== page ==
In other words, the cycle of stories, barring a few loose ends like the questionable assumption that Abraham’s camels are anachronistic, fits right into the historical setting uncovered by archaeology. In itself it comes across either as an exceedingly well-preserved oral history, or just as plausibly as an account from written sources. Why would Abraham not have been educated in cuneiform, or have a scribe in his household who was? He was, after all, no peasant even by birth, and upwardly mobile in his migrations.
Admittedly, and very interestingly, these stories are in a unique genre. They are most like the annals of a royal dynasty, which is not so strange once one thinks of them not as a private family, but as quasi-royalty in the culture of the time. Civilisation then was not, as was previously presumed, limited to cities, so it is at least plausible to conceive that nomadic leaders, if literate, would record their significant achievements, even though Genesis is our only example. It is worthy of note that the genre is unique even in later literature, so it provides no evidence against the account being authentically contemporary.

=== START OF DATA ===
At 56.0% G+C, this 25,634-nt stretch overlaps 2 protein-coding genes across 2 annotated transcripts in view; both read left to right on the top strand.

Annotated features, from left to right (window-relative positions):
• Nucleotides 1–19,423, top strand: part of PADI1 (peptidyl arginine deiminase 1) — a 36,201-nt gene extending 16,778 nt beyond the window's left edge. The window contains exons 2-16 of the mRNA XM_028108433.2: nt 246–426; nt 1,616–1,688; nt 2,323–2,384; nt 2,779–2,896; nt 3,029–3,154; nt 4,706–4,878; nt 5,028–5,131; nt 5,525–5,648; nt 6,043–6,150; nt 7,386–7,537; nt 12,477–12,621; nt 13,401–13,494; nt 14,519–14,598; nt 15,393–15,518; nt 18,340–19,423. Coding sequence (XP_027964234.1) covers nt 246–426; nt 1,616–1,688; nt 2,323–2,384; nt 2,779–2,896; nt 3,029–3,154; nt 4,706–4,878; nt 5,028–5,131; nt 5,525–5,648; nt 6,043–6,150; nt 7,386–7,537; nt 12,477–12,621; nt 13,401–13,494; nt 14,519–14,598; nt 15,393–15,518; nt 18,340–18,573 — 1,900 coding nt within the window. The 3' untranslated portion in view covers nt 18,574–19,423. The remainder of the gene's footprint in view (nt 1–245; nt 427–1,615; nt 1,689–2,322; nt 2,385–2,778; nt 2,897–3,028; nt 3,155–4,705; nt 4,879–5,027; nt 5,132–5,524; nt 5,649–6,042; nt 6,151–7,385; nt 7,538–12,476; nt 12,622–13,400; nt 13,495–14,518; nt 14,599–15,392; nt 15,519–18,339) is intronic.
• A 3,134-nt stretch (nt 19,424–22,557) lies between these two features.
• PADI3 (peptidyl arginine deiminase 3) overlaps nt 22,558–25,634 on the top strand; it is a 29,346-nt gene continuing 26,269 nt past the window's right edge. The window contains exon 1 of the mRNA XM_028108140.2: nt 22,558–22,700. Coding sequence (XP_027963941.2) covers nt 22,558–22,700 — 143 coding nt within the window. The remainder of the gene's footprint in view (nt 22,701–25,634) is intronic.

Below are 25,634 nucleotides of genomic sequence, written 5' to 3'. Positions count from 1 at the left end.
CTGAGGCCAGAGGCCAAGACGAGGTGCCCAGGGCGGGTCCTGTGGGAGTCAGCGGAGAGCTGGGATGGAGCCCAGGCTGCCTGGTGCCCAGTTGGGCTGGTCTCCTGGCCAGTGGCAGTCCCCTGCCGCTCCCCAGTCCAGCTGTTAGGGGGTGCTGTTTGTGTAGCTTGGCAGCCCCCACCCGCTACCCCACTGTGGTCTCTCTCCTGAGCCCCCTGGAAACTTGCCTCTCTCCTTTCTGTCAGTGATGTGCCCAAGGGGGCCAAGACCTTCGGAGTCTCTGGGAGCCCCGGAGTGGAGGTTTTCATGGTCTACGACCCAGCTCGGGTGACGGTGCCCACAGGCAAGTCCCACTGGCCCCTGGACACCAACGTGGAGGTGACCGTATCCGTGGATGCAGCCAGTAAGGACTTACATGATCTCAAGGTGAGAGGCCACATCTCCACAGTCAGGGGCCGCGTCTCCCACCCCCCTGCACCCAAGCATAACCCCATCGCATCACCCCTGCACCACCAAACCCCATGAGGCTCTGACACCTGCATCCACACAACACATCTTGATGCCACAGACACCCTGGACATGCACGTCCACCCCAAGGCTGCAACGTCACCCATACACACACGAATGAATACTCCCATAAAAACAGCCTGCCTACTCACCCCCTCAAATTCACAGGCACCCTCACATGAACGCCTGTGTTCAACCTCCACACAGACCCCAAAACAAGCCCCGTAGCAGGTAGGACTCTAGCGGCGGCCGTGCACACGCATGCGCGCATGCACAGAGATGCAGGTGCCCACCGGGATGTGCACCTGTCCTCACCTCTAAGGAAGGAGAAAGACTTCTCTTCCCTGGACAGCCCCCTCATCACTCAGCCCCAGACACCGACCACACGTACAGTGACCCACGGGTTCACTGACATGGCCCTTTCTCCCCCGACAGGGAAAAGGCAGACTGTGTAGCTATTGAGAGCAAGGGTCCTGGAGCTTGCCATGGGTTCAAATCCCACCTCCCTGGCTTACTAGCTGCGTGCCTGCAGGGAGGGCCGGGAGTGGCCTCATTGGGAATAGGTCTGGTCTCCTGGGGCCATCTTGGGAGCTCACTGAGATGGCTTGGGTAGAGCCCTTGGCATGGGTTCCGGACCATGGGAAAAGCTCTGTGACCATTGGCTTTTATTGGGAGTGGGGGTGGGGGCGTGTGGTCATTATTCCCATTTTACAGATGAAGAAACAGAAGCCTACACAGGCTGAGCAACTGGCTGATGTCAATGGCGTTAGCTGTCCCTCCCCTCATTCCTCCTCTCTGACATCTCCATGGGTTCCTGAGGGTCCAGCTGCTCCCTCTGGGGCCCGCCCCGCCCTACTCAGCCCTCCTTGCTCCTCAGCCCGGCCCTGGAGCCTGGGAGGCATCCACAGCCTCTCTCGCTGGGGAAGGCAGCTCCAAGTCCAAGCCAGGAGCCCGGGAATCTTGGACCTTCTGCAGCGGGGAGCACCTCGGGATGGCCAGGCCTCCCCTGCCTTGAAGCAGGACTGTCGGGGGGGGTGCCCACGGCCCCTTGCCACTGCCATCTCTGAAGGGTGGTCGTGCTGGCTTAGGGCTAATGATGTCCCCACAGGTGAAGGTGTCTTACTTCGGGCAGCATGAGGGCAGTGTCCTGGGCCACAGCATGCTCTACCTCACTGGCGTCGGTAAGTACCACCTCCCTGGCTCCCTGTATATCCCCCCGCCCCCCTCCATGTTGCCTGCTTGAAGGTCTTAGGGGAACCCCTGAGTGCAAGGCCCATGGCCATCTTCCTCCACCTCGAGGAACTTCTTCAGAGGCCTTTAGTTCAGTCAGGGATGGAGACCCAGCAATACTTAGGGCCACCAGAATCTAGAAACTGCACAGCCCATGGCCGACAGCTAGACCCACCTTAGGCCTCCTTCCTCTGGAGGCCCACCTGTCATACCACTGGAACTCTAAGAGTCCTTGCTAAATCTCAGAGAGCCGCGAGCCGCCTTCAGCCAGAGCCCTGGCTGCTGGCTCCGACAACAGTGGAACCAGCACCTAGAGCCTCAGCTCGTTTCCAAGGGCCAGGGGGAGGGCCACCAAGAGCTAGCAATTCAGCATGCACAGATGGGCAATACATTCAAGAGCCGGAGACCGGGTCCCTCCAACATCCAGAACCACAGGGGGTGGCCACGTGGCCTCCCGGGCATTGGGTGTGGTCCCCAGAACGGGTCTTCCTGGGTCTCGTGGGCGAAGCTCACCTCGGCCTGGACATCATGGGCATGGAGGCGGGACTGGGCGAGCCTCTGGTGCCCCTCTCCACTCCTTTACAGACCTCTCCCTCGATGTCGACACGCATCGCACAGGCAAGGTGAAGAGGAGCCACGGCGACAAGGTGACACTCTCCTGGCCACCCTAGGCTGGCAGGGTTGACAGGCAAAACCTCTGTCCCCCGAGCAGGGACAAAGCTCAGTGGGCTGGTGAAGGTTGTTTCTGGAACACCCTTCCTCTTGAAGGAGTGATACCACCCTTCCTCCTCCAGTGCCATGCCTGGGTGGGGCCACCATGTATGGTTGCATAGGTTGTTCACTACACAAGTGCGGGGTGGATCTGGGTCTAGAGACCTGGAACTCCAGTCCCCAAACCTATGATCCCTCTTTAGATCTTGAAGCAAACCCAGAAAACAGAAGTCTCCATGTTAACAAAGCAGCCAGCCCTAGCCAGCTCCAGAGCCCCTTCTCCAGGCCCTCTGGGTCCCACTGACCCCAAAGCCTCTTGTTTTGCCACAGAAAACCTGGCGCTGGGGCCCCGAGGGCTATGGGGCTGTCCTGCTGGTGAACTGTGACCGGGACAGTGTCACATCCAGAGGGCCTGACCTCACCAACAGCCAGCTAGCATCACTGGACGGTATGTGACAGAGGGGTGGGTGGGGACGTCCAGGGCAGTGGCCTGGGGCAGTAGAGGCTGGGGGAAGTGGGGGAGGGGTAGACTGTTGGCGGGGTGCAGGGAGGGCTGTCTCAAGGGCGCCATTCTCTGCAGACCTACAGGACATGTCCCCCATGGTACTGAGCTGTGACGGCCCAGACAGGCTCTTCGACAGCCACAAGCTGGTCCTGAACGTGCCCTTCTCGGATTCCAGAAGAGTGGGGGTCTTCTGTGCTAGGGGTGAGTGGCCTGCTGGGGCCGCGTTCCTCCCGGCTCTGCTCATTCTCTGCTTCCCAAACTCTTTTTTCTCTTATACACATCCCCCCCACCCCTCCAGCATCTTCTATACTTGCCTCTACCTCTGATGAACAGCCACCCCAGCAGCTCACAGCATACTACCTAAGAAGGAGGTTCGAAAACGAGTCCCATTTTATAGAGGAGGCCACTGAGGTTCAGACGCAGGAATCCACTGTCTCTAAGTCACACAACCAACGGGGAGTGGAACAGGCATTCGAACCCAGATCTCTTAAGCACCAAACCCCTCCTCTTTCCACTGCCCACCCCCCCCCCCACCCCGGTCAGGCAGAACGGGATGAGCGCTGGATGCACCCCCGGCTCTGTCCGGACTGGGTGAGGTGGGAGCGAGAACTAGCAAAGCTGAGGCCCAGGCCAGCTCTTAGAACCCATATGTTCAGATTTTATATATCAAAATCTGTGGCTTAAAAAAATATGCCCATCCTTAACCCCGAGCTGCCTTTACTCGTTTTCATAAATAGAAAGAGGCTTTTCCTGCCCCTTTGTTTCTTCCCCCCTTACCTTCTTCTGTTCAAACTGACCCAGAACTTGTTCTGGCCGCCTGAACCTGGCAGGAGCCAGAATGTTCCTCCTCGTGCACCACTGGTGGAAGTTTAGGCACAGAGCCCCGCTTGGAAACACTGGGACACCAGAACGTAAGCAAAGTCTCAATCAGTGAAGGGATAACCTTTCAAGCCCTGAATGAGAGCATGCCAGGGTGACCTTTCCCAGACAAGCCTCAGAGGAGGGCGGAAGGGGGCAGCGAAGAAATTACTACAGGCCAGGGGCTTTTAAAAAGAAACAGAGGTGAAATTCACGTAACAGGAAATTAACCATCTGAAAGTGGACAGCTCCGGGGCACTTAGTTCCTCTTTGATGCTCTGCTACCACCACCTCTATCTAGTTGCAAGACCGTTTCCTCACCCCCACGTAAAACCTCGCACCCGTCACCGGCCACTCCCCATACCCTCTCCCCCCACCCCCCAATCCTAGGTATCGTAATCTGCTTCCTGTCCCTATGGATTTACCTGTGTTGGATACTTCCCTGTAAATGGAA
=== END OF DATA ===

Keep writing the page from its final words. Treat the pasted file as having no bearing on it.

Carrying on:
All that really leaves as grounds for skepticism (the correct historical principle being that ancient sources should be trusted when no grounds can be found for doubting them) is that they speak of supernatural events which “cannot happen.” In passing, it is notable that the genre differs from royal annals in that the emphasis, at least in Genesis as it now exists, is less on the praiseworthy achievements of the Patriarchs and more on the providences of their God, Yahweh, in moving them closer to a grand vision set out at the onset, Genesis 12.